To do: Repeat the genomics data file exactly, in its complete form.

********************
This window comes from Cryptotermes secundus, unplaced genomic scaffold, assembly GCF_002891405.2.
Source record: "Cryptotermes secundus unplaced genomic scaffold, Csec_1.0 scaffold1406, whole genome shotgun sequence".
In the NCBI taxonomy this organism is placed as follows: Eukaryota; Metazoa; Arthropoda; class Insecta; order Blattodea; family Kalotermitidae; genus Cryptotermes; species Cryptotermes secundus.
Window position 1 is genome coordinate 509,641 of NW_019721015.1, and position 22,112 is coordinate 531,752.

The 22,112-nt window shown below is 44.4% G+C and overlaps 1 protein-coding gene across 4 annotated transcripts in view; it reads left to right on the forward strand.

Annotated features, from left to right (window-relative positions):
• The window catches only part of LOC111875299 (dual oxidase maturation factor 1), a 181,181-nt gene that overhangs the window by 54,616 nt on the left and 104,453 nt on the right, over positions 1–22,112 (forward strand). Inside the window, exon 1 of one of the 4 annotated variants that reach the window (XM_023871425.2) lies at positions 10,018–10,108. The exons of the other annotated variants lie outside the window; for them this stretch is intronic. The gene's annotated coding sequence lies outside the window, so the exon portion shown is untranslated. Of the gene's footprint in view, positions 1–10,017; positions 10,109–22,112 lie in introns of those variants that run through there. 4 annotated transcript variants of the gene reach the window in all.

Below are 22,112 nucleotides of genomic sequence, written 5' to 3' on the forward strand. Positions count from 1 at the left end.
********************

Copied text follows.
This window comes from Cryptotermes secundus, unplaced genomic scaffold, assembly GCF_002891405.2.
Source record: "Cryptotermes secundus unplaced genomic scaffold, Csec_1.0 scaffold1406, whole genome shotgun sequence".
In the NCBI taxonomy this organism is placed as follows: Eukaryota; Metazoa; Arthropoda; class Insecta; order Blattodea; family Kalotermitidae; genus Cryptotermes; species Cryptotermes secundus.
Window position 1 is genome coordinate 509,641 of NW_019721015.1, and position 22,112 is coordinate 531,752.

The 22,112-nt window shown below is 44.4% G+C and overlaps 1 protein-coding gene across 4 annotated transcripts in view; it reads left to right on the forward strand.

Annotated features, from left to right (window-relative positions):
• The window catches only part of LOC111875299 (dual oxidase maturation factor 1), a 181,181-nt gene that overhangs the window by 54,616 nt on the left and 104,453 nt on the right, over positions 1–22,112 (forward strand). Inside the window, exon 1 of one of the 4 annotated variants that reach the window (XM_023871425.2) lies at positions 10,018–10,108. The exons of the other annotated variants lie outside the window; for them this stretch is intronic. The gene's annotated coding sequence lies outside the window, so the exon portion shown is untranslated. Of the gene's footprint in view, positions 1–10,017; positions 10,109–22,112 lie in introns of those variants that run through there. 4 annotated transcript variants of the gene reach the window in all.

Below are 22,112 nucleotides of genomic sequence, written 5' to 3' on the forward strand. Positions count from 1 at the left end.